By Thomas Cornish
The psychological effects of turning 26 years old have been abdominal. The tick over from 25-to-26 comes with not only the promise of another day, but also with a dread inducing adult checklist – cultivated by –26– years of enculturation. Trepidation, it seems, has dawned upon my mind.
My early twenties were experienced as a blur, with a sense that opportunity and time stood still for my benefit – within grasping distance at all times. I had the same immediate responsibilities as I do now – showering, satiating myself, handling work obligations and generally surviving — but now a shadow of things to do appears to be following me.
Somehow I feel as though my mind has been burdened with yet more responsibility. It’s as though I’m working toward a hard deadline of 30 to achieve all my goals by. I’ve cemented a meme in my mind that says I must develop and do certain things before I hit 30; as though neuroplasticity ceases as that age and I’ll be that finished version forever.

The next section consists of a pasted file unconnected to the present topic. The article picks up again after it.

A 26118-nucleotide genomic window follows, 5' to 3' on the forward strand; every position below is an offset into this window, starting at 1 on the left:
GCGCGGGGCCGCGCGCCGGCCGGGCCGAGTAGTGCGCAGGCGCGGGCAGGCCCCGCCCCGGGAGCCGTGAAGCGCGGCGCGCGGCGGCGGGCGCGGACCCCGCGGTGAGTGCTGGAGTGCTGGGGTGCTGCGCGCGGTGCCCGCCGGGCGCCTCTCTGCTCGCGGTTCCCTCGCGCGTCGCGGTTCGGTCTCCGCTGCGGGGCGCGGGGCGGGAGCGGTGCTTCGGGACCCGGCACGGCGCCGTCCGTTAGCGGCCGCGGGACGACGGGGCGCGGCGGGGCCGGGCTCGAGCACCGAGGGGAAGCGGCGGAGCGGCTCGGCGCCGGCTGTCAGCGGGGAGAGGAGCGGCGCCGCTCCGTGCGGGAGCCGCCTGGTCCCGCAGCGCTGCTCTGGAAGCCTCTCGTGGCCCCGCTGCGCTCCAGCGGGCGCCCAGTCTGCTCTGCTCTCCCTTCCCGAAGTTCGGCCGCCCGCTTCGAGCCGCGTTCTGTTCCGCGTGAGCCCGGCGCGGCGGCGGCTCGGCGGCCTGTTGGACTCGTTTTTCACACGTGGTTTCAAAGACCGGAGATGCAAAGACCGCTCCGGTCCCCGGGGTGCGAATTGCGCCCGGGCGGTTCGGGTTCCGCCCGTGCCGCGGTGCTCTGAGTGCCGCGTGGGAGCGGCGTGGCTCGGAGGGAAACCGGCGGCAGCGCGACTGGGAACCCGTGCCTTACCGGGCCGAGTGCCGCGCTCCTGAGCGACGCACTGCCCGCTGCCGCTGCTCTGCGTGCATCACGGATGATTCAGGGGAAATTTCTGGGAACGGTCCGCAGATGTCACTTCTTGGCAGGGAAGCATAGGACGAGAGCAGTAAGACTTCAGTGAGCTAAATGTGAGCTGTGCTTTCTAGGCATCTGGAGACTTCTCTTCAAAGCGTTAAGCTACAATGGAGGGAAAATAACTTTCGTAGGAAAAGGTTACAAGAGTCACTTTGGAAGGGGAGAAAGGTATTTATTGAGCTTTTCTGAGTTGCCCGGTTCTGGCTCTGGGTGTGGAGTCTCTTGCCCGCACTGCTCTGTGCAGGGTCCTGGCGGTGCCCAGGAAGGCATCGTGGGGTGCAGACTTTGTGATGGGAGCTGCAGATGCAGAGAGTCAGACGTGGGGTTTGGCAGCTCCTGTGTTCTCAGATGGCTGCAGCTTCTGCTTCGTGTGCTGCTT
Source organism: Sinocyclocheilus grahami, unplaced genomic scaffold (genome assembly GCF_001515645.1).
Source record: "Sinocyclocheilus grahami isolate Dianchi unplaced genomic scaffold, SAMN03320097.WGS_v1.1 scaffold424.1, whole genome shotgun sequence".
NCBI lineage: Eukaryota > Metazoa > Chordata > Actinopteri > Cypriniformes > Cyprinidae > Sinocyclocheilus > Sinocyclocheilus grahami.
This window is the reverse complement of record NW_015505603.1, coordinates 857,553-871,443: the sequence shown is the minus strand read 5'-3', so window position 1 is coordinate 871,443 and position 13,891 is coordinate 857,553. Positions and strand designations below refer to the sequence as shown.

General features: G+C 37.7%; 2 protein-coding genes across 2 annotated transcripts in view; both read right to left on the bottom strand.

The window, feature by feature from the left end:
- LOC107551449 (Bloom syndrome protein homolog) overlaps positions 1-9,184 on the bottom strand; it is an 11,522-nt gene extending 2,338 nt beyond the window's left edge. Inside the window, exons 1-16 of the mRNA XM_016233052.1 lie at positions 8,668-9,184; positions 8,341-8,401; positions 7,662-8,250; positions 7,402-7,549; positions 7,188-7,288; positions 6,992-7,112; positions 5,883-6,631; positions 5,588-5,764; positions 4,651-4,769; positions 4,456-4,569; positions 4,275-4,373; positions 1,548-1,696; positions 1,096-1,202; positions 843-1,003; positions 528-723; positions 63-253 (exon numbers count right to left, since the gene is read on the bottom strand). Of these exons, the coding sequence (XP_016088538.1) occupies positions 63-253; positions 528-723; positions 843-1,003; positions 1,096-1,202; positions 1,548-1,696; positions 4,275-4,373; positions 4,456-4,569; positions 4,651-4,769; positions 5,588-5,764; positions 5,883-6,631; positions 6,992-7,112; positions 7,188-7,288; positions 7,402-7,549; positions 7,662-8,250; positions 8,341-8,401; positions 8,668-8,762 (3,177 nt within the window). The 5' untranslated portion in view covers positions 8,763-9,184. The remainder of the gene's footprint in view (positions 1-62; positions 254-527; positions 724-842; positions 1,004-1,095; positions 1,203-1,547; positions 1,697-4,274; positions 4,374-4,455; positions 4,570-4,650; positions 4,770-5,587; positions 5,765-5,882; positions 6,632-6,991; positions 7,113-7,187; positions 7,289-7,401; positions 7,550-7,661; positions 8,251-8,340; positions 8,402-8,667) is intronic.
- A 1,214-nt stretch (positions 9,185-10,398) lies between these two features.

It’s analogous to an anxiety brought about by only revising the night before an exam. I’m experiencing a sense of urgency and perpetual vigilance: I have to get certain things down on paper, save a certain amount and own something before I hit 30. Because after that, I irrationally believe, everything becomes engraved upon my material status and character.
Getting closer to 30-years-old has brung with it harsh reflection. I now seem to discount all my achievements as not important or worthy of celebration as now there are more integral things to be had. My biological drives are forcing me to strive for stability: a mortgage, marriage (my partner will be delighted to read this) and a wealth inducing a career. Any idea of exploration is treated with aversion and impending doom. My decision to begin a Master’s degree in September is a case in point. The anticipation of starting gives me a feeling of risk. My mind tells me now to just get a job that pays 30-grand a year and be done with it. None of this edginess was apparent when I made the decision; but I was, however, 25-years-old.